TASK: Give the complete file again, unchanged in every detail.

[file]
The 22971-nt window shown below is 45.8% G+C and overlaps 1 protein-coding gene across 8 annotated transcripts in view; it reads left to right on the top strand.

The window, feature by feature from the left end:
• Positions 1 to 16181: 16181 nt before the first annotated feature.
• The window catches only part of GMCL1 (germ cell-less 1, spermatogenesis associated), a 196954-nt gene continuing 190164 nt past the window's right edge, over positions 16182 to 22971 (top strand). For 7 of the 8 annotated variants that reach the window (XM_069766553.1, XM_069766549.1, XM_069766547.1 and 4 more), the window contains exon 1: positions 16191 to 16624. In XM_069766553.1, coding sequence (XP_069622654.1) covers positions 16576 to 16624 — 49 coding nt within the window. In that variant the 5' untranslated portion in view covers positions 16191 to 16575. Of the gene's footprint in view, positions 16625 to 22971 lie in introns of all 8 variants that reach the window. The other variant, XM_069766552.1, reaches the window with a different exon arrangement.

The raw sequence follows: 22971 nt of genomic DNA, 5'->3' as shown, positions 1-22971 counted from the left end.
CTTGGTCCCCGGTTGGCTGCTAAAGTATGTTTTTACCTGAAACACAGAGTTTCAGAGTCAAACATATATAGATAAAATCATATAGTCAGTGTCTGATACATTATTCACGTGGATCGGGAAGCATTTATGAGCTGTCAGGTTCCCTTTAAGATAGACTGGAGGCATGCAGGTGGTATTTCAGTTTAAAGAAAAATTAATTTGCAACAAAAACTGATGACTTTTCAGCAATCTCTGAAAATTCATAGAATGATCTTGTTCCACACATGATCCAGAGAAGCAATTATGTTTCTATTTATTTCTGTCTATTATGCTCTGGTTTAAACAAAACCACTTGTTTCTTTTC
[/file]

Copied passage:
The 22971-nt window shown below is 45.8% G+C and overlaps 1 protein-coding gene across 8 annotated transcripts in view; it reads left to right on the top strand.

The window, feature by feature from the left end:
• Positions 1 to 16181: 16181 nt before the first annotated feature.
• The window catches only part of GMCL1 (germ cell-less 1, spermatogenesis associated), a 196954-nt gene continuing 190164 nt past the window's right edge, over positions 16182 to 22971 (top strand). For 7 of the 8 annotated variants that reach the window (XM_069766553.1, XM_069766549.1, XM_069766547.1 and 4 more), the window contains exon 1: positions 16191 to 16624. In XM_069766553.1, coding sequence (XP_069622654.1) covers positions 16576 to 16624 — 49 coding nt within the window. In that variant the 5' untranslated portion in view covers positions 16191 to 16575. Of the gene's footprint in view, positions 16625 to 22971 lie in introns of all 8 variants that reach the window. The other variant, XM_069766552.1, reaches the window with a different exon arrangement.

The raw sequence follows: 22971 nt of genomic DNA, 5'->3' as shown, positions 1-22971 counted from the left end.
CTTGGTCCCCGGTTGGCTGCTAAAGTATGTTTTTACCTGAAACACAGAGTTTCAGAGTCAAACATATATAGATAAAATCATATAGTCAGTGTCTGATACATTATTCACGTGGATCGGGAAGCATTTATGAGCTGTCAGGTTCCCTTTAAGATAGACTGGAGGCATGCAGGTGGTATTTCAGTTTAAAGAAAAATTAATTTGCAACAAAAACTGATGACTTTTCAGCAATCTCTGAAAATTCATAGAATGATCTTGTTCCACACATGATCCAGAGAAGCAATTATGTTTCTATTTATTTCTGTCTATTATGCTCTGGTTTAAACAAAACCACTTGTTTCTTTTC